Tag Archives: alien invasive species

Protecting The Urban Forest: Aliens, Biological Control, And Pests: Tools For Success

By Ken Fry, PhD

Another set of tools for the landscape manager is the abundance of online and digital resources for pest identification. There are a growing number of integrated pest management (IPM) apps for digital devices, especially for turf management. However, there are not so many for accurate identification of tree pests. Instead, one has to rely on experts or limited knowledgebase apps. Landscape managers can now turn to social media and ‘citizen science’ sites on the web for support.

A useful site to solicit insect identification or to browse images to make identification is BugGuide.net. There are over 750,000 images of over 125,000 species available. Visitors can post an image and request identification from the hundreds of amateur and professional naturalists that frequent the site.

In an increasingly risk-prone landscape, managers should do what they can to exploit the functionality of the ecosystem to aid them in protecting the urban forest.
Steps that can be taken include:
• Providing a diverse habitat with adequate resources,
• Supporting beneficial arthropods by providing nectar and nesting resources; and
• Encouraging the development of a robust and vibrant landscape that is capable of resisting incursions by pests, native or alien.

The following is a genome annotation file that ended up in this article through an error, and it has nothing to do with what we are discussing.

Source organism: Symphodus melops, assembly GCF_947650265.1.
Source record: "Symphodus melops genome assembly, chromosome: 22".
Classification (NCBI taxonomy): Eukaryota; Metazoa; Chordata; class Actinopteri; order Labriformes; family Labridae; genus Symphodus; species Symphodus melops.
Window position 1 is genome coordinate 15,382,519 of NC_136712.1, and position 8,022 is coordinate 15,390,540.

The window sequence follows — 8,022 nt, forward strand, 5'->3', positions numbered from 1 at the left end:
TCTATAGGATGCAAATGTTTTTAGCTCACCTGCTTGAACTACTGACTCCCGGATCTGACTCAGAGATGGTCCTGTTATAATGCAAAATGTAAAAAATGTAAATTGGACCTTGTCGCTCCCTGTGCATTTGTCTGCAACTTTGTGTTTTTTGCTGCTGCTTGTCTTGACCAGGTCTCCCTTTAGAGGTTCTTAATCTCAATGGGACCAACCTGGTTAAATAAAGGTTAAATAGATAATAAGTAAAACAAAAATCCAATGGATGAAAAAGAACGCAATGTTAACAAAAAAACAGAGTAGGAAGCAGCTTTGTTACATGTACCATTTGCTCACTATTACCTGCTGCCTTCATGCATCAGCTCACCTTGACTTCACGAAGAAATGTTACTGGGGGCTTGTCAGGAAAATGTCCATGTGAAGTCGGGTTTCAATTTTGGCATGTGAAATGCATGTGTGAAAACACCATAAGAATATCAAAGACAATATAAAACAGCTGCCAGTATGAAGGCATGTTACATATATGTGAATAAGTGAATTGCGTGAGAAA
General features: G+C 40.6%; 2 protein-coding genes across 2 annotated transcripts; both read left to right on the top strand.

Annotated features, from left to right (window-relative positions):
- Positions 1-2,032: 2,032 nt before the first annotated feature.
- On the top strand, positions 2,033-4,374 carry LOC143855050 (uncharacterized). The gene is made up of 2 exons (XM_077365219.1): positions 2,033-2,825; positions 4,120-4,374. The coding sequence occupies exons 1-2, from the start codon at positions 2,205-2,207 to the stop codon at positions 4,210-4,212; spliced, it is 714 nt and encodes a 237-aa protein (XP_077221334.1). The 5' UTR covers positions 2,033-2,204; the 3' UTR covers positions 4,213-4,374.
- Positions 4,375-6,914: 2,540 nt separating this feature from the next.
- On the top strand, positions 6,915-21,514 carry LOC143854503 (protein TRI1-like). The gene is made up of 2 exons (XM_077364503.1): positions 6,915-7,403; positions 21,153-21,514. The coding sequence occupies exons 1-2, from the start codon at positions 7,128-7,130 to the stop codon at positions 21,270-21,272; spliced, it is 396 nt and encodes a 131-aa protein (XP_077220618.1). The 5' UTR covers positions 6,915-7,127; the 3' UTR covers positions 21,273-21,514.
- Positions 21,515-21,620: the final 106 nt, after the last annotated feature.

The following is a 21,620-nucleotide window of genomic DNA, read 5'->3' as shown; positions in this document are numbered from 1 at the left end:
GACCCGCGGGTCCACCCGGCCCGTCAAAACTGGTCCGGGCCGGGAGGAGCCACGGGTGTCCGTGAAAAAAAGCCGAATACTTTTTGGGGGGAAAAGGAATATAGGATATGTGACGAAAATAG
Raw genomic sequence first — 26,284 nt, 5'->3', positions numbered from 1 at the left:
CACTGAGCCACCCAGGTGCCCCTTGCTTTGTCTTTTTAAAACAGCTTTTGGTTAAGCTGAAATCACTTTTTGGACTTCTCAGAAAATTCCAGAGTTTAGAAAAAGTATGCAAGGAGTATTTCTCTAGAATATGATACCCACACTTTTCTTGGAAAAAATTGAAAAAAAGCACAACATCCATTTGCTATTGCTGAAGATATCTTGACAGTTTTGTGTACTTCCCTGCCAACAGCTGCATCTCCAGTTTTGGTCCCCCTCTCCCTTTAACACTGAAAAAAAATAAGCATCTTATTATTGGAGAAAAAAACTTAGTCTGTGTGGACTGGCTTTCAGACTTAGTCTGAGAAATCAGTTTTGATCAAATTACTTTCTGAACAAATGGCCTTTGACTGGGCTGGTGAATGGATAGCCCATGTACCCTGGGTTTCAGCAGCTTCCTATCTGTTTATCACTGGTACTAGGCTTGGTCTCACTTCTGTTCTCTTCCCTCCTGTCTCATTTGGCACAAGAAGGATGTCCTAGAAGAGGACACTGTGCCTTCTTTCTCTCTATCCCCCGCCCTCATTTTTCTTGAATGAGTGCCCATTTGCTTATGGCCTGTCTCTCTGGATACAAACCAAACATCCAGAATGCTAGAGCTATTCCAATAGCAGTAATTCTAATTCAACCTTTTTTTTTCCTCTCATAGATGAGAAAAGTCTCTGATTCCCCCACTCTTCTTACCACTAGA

Of course, early and accurate detection of pests is a must, and can be assisted by accessing the increasing array of online services and support.

Read the full article: Protecting The Urban Forest: Aliens, Biological Control, And Pests

Protecting The Urban Forest: Aliens, Biological Control, And Pests: What Can You Do?

By Ken Fry, PhD

The green industry is being encouraged to be vigilant in the effort to detect invasive species. Unusual or novel arthropods or tree symptoms should be reported to a local government pest monitoring agent or directly to the CFIA. With many eyes open to the threat of invasive species, early detection can mitigate the risk posed by these species.

In managing the landscape, an ecological approach should be taken so as to provide the necessary resources to support a functioning ecosystem. With adequate nutrition, water, suitable soil conditions, and a vibrant and biodiverse flora and fauna, the urban forest can defend against native and alien pests. Indeed, in designing or renovating a landscape, the manager should strive for spatial, bio and temporal diversity.

Read the full article: Protecting The Urban Forest: Aliens, Biological Control, And Pests

Protecting The Urban Forest: Aliens, Biological Control, And Pests: Alien Monitoring

By Ken Fry, PhD

Several agencies across Canada are actively monitoring for alien invasive species. One such program in Alberta is the Alien Invasive Species Surveillance program, conducted in collaboration with the CFIA, the Society to Prevent Dutch Elm Disease (SPDED), and Olds College.